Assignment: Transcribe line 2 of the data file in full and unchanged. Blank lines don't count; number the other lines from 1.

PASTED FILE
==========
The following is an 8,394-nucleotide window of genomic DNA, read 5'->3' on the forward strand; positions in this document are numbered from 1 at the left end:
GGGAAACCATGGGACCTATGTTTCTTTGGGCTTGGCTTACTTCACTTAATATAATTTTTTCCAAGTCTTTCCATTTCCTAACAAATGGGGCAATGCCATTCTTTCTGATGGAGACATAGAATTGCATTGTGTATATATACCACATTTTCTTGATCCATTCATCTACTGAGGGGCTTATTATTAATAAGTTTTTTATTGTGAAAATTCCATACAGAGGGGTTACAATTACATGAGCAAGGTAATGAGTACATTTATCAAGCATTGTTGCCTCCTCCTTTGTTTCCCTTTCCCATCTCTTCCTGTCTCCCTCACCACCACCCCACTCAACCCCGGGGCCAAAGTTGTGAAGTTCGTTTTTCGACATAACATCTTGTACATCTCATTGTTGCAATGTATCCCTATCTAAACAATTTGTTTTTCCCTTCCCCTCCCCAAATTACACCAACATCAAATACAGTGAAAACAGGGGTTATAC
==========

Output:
GGGAAACCATGGGACCTATGTTTCTTTGGGCTTGGCTTACTTCACTTAATATAATTTTTTCCAAGTCTTTCCATTTCCTAACAAATGGGGCAATGCCATTCTTTCTGATGGAGACATAGAATTGCATTGTGTATATATACCACATTTTCTTGATCCATTCATCTACTGAGGGGCTTATTATTAATAAGTTTTTTATTGTGAAAATTCCATACAGAGGGGTTACAATTACATGAGCAAGGTAATGAGTACATTTATCAAGCATTGTTGCCTCCTCCTTTGTTTCCCTTTCCCATCTCTTCCTGTCTCCCTCACCACCACCCCACTCAACCCCGGGGCCAAAGTTGTGAAGTTCGTTTTTCGACATAACATCTTGTACATCTCATTGTTGCAATGTATCCCTATCTAAACAATTTGTTTTTCCCTTCCCCTCCCCAAATTACACCAACATCAAATACAGTGAAAACAGGGGTTATAC